Demand for gold doubled on one major platform in May as crypto crashed, casting doubt on bitcoin as an inflation hedge

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Demand for gold doubled on one major platform in May as crypto crashed, casting doubt on bitcoin as an inflation hedge
Bitcoin fans have argued it can be a hedge against inflation, like gold.Tomohiro Ohsumi/David Gray/Getty Images
  • Gold demand rose and prices moved sharply higher in May as inflation fears came to the fore.
  • But cryptocurrencies crashed, dealing a blow to the argument that bitcoin is "digital gold."
  • Analysts said the Federal Reserve's stimulus had also helped support the gold market.

Demand for gold jumped more than 97% in May while prices moved sharply higher, a leading metal-trading marketplace said, as investors looked for shelter against rising inflation.

Meanwhile, bitcoin and other cryptocurrencies tumbled during the month, dealing a blow to the argument that investors see digital tokens as protection against inflation.

BullionVault, which manages $3.9 billion of precious metals, said it saw demand for gold almost double in May as investors made larger allocations to the asset, to its highest level in four months. It said the total quantity of gold owned by its users rose to a record high.

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The spot gold price rose more than 7% across the month to top $1,900. Gold was down 1.3% to $1,883 on Thursday morning, well above a 2021 low of around $1,670 touched in April.

"Any debate about crypto replacing gold as a core portfolio asset just got a very blunt answer," said Adrian Ash, director of research at London-based BullionVault.

Bitcoin sank more than 30% in May after Elon Musk's Tesla said it would stop accepting the asset as payment for its cars, and China's central bank signaled a new crackdown.

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Ash said it's impossible to say whether investors sold bitcoin to buy gold, however.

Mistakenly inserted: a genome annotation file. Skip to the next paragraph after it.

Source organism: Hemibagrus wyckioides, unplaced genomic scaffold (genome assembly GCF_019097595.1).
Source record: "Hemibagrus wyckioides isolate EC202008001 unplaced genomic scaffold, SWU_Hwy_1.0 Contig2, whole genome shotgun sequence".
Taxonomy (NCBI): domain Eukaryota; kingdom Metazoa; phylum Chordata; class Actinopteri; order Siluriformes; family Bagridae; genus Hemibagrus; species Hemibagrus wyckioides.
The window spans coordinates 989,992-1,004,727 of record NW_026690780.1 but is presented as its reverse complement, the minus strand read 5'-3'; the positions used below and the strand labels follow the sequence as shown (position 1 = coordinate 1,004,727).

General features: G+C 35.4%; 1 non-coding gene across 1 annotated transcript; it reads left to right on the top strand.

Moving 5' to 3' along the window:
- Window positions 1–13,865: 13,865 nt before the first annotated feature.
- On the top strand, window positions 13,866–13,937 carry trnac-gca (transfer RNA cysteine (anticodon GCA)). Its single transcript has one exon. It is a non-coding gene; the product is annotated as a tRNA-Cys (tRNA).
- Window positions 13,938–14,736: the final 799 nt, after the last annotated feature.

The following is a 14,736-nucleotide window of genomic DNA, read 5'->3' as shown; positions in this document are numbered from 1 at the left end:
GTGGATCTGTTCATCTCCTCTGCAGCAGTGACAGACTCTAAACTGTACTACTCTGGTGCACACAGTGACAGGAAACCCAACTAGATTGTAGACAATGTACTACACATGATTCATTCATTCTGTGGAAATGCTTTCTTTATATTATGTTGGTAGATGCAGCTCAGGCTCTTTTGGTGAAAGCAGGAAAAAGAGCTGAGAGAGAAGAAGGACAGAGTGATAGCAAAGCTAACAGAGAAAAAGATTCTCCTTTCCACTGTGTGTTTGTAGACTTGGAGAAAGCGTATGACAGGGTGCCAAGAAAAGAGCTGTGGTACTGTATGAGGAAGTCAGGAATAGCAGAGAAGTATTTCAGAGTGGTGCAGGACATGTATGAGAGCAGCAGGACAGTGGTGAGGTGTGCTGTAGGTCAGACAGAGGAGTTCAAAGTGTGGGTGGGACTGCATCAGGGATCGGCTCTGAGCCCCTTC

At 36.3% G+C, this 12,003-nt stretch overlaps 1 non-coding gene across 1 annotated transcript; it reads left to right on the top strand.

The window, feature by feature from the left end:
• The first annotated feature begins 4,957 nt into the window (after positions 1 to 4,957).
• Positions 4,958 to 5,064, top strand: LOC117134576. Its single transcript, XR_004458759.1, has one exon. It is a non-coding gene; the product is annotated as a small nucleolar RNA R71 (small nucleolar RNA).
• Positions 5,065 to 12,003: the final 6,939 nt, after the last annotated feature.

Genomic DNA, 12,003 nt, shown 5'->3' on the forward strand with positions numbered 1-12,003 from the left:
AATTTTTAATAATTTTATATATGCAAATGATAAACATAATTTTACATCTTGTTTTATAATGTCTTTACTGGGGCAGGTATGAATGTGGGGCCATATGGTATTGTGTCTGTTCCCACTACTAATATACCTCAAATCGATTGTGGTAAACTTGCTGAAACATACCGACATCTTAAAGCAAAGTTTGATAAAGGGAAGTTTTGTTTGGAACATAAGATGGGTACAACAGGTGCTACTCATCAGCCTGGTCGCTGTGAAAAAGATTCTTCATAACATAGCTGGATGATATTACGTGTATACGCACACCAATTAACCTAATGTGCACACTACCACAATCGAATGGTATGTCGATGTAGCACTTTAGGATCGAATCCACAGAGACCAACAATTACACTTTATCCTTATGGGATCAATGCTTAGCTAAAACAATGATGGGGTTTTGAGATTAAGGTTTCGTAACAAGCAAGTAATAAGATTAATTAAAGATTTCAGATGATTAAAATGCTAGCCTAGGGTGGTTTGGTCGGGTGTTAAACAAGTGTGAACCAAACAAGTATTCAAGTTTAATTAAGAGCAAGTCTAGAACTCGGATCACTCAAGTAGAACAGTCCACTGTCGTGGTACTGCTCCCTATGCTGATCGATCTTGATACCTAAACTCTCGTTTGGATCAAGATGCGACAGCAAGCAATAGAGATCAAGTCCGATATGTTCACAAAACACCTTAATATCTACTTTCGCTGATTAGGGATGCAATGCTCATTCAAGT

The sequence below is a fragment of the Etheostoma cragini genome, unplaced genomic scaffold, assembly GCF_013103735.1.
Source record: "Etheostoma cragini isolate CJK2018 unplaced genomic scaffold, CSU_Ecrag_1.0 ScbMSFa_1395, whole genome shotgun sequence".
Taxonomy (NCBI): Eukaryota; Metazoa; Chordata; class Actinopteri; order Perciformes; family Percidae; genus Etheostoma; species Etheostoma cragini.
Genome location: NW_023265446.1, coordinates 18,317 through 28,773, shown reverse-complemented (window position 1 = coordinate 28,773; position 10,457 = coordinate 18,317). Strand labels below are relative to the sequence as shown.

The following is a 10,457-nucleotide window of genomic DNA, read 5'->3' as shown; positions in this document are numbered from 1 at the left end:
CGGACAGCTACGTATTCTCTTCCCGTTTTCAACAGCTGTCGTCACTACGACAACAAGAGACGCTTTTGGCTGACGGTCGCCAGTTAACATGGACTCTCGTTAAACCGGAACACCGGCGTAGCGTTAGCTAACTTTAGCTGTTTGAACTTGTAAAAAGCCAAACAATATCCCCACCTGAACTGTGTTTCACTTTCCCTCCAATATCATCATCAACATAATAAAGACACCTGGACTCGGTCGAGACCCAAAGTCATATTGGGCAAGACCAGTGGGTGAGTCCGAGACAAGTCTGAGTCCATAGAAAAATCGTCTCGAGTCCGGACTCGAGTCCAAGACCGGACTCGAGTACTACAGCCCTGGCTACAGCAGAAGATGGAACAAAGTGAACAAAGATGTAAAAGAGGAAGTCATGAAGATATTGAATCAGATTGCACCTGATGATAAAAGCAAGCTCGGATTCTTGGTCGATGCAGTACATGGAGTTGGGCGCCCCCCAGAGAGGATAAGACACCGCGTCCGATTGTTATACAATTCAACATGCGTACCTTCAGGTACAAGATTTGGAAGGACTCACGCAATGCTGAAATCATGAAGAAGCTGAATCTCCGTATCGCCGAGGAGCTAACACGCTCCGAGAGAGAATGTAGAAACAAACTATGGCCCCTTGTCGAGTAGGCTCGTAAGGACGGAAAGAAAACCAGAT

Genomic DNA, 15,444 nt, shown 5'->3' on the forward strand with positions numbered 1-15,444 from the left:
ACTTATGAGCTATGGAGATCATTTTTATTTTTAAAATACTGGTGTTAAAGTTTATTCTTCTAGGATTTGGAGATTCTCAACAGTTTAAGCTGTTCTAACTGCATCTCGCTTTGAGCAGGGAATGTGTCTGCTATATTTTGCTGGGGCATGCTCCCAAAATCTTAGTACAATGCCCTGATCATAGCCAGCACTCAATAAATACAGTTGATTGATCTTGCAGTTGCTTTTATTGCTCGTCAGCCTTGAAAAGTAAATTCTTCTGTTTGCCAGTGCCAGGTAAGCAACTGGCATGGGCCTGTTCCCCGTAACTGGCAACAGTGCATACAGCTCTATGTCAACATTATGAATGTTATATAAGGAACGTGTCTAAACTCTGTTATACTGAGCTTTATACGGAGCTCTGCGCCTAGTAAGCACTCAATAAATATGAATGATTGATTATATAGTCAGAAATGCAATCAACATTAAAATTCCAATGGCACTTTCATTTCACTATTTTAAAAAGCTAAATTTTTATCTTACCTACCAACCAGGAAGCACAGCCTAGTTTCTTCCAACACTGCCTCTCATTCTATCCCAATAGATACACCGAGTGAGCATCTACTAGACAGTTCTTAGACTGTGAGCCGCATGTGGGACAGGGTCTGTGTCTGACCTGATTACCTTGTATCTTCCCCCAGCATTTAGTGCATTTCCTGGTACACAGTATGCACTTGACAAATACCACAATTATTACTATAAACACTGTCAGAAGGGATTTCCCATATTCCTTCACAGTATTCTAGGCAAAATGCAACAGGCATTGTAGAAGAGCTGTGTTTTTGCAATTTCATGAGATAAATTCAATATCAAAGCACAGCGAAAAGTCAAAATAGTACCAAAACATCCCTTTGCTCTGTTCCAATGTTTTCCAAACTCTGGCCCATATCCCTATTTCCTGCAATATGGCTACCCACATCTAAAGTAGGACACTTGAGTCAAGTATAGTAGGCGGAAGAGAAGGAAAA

He said a key driver of gold's rise was investors' worries about inflation. In the US, consumer prices shot up 4.2% year-on-year in April, according to data released in May that unnerved markets and fueled a sell-off in stocks.

"Gold is a classic inflation hedge and as such, some of the moves away from growth stocks are most likely to end up in this ultimate store of value," said Richard Hunter, head of markets at investment platform Interactive Investor.

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One sign of investor appetite for gold has been a marked rise in total holdings in gold exchange-traded funds, according to Saxo Bank. At the same time, the metal's price has been supported by ultra-loose monetary policy from central banks.

The Danish bank's head of commodity strategy, Ole Hansen, said in a note that one driver has been the Federal Reserve's "tsunami of liquidity" which has held bond yields down and sent investors looking elsewhere.

Ash said May's cryptocurrency crash was evidence that bitcoin can't be trusted to hold its value when inflation threatens to erode other assets.

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"There's volatility and then there's bitcoin - or crypto, more broadly," he said. "[Gold] has never halved in value inside a week."

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